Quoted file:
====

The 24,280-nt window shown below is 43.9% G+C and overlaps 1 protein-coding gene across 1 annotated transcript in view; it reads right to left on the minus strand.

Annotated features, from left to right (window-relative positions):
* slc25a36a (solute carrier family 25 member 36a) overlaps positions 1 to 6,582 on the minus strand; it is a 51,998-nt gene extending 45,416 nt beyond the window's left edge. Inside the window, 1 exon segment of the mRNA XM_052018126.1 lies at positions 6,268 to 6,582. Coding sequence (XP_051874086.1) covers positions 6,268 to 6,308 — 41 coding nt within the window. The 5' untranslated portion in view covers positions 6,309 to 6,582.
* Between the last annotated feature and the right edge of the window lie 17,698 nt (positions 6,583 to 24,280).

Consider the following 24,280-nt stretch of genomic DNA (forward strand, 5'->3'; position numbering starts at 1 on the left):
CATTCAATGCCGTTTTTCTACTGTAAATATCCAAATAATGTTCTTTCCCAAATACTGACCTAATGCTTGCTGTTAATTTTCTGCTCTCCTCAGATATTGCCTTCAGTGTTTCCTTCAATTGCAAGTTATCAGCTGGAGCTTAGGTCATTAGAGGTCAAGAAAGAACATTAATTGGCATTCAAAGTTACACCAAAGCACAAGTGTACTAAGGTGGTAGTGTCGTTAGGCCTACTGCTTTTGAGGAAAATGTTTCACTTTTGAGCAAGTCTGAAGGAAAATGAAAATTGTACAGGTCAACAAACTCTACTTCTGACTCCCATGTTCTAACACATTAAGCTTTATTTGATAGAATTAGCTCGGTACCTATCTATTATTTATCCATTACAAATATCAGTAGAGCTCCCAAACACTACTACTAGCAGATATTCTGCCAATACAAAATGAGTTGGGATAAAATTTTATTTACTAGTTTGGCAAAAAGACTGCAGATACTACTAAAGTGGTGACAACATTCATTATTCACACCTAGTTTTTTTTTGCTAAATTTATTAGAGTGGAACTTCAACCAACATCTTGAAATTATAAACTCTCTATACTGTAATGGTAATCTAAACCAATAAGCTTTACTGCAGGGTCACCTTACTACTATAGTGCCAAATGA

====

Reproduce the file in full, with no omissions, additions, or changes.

The 24,280-nt window shown below is 43.9% G+C and overlaps 1 protein-coding gene across 1 annotated transcript in view; it reads right to left on the minus strand.

Annotated features, from left to right (window-relative positions):
* slc25a36a (solute carrier family 25 member 36a) overlaps positions 1 to 6,582 on the minus strand; it is a 51,998-nt gene extending 45,416 nt beyond the window's left edge. Inside the window, 1 exon segment of the mRNA XM_052018126.1 lies at positions 6,268 to 6,582. Coding sequence (XP_051874086.1) covers positions 6,268 to 6,308 — 41 coding nt within the window. The 5' untranslated portion in view covers positions 6,309 to 6,582.
* Between the last annotated feature and the right edge of the window lie 17,698 nt (positions 6,583 to 24,280).

Consider the following 24,280-nt stretch of genomic DNA (forward strand, 5'->3'; position numbering starts at 1 on the left):
CATTCAATGCCGTTTTTCTACTGTAAATATCCAAATAATGTTCTTTCCCAAATACTGACCTAATGCTTGCTGTTAATTTTCTGCTCTCCTCAGATATTGCCTTCAGTGTTTCCTTCAATTGCAAGTTATCAGCTGGAGCTTAGGTCATTAGAGGTCAAGAAAGAACATTAATTGGCATTCAAAGTTACACCAAAGCACAAGTGTACTAAGGTGGTAGTGTCGTTAGGCCTACTGCTTTTGAGGAAAATGTTTCACTTTTGAGCAAGTCTGAAGGAAAATGAAAATTGTACAGGTCAACAAACTCTACTTCTGACTCCCATGTTCTAACACATTAAGCTTTATTTGATAGAATTAGCTCGGTACCTATCTATTATTTATCCATTACAAATATCAGTAGAGCTCCCAAACACTACTACTAGCAGATATTCTGCCAATACAAAATGAGTTGGGATAAAATTTTATTTACTAGTTTGGCAAAAAGACTGCAGATACTACTAAAGTGGTGACAACATTCATTATTCACACCTAGTTTTTTTTTGCTAAATTTATTAGAGTGGAACTTCAACCAACATCTTGAAATTATAAACTCTCTATACTGTAATGGTAATCTAAACCAATAAGCTTTACTGCAGGGTCACCTTACTACTATAGTGCCAAATGA